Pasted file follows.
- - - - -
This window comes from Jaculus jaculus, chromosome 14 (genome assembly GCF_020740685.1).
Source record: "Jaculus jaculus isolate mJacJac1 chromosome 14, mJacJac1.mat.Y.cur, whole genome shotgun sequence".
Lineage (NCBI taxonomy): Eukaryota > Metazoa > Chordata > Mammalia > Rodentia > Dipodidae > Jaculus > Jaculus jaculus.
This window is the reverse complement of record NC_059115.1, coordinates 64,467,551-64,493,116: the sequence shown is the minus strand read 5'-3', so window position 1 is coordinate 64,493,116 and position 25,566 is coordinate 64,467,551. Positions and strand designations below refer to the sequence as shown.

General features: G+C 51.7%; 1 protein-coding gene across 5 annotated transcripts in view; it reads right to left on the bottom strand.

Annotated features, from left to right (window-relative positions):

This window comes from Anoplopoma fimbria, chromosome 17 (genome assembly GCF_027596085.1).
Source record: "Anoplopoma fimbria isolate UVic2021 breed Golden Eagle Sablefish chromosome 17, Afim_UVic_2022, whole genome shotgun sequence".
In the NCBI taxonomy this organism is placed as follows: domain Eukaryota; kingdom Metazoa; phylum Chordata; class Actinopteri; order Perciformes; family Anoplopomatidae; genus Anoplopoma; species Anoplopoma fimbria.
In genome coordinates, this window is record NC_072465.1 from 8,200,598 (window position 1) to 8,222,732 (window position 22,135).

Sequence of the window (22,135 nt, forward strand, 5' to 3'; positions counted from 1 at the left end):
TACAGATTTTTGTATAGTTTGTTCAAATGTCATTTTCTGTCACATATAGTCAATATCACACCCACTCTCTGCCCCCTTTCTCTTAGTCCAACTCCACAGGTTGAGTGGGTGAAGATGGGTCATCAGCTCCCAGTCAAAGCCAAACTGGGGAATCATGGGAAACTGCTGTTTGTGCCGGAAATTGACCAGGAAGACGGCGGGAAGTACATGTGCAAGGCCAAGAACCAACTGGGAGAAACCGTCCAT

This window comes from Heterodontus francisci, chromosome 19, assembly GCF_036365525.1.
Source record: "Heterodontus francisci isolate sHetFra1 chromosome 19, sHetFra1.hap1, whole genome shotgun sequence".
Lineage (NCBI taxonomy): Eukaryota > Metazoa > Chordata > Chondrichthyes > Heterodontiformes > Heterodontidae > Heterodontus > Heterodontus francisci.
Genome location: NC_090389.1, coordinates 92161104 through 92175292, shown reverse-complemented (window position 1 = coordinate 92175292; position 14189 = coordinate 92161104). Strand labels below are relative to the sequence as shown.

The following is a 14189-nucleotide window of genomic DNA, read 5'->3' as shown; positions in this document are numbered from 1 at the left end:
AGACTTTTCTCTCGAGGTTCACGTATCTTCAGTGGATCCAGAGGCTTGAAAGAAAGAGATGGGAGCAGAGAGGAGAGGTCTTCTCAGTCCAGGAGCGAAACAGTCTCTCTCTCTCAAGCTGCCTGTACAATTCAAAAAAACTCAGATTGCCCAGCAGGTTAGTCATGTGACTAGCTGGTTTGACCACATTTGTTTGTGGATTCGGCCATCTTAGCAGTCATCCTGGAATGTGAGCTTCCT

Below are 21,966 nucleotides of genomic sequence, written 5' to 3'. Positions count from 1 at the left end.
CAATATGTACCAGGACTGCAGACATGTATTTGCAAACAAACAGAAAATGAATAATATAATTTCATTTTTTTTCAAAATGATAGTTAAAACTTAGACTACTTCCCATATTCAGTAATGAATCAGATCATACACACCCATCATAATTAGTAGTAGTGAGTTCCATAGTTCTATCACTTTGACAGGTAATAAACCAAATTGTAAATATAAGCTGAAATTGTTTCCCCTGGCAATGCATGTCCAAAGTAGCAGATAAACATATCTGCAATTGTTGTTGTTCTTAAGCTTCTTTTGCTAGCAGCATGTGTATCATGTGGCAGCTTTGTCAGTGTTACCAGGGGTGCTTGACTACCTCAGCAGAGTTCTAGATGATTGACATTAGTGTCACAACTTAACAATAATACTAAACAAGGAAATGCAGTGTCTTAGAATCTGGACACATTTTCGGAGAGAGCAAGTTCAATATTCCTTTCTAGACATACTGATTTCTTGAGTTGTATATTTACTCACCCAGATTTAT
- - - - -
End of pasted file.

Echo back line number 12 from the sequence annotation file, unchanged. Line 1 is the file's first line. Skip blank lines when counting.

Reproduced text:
TACAGATTTTTGTATAGTTTGTTCAAATGTCATTTTCTGTCACATATAGTCAATATCACACCCACTCTCTGCCCCCTTTCTCTTAGTCCAACTCCACAGGTTGAGTGGGTGAAGATGGGTCATCAGCTCCCAGTCAAAGCCAAACTGGGGAATCATGGGAAACTGCTGTTTGTGCCGGAAATTGACCAGGAAGACGGCGGGAAGTACATGTGCAAGGCCAAGAACCAACTGGGAGAAACCGTCCAT